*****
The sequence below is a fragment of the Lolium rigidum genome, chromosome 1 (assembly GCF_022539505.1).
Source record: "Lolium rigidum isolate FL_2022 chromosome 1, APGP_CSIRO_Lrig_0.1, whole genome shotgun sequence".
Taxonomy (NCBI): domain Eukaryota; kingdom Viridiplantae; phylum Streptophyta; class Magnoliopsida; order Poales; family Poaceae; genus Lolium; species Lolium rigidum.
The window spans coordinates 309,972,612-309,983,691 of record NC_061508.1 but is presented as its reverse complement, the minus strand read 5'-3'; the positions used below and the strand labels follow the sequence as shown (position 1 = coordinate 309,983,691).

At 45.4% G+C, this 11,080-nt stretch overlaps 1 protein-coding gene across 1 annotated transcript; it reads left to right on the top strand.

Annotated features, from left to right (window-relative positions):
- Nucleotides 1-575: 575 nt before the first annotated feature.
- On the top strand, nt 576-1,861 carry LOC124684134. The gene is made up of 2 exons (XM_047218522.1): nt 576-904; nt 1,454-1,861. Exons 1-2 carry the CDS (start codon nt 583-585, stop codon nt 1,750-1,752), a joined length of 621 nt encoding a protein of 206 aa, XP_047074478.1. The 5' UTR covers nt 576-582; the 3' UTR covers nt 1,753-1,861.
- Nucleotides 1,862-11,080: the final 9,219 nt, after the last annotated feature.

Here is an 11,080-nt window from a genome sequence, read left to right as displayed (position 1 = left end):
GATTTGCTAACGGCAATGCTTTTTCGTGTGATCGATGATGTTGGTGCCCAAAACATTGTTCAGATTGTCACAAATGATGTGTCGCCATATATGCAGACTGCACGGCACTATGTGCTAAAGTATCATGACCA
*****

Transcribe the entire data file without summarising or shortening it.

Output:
The sequence below is a fragment of the Lolium rigidum genome, chromosome 1 (assembly GCF_022539505.1).
Source record: "Lolium rigidum isolate FL_2022 chromosome 1, APGP_CSIRO_Lrig_0.1, whole genome shotgun sequence".
Taxonomy (NCBI): domain Eukaryota; kingdom Viridiplantae; phylum Streptophyta; class Magnoliopsida; order Poales; family Poaceae; genus Lolium; species Lolium rigidum.
The window spans coordinates 309,972,612-309,983,691 of record NC_061508.1 but is presented as its reverse complement, the minus strand read 5'-3'; the positions used below and the strand labels follow the sequence as shown (position 1 = coordinate 309,983,691).

At 45.4% G+C, this 11,080-nt stretch overlaps 1 protein-coding gene across 1 annotated transcript; it reads left to right on the top strand.

Annotated features, from left to right (window-relative positions):
- Nucleotides 1-575: 575 nt before the first annotated feature.
- On the top strand, nt 576-1,861 carry LOC124684134. The gene is made up of 2 exons (XM_047218522.1): nt 576-904; nt 1,454-1,861. Exons 1-2 carry the CDS (start codon nt 583-585, stop codon nt 1,750-1,752), a joined length of 621 nt encoding a protein of 206 aa, XP_047074478.1. The 5' UTR covers nt 576-582; the 3' UTR covers nt 1,753-1,861.
- Nucleotides 1,862-11,080: the final 9,219 nt, after the last annotated feature.

Here is an 11,080-nt window from a genome sequence, read left to right as displayed (position 1 = left end):
GATTTGCTAACGGCAATGCTTTTTCGTGTGATCGATGATGTTGGTGCCCAAAACATTGTTCAGATTGTCACAAATGATGTGTCGCCATATATGCAGACTGCACGGCACTATGTGCTAAAGTATCATGACCA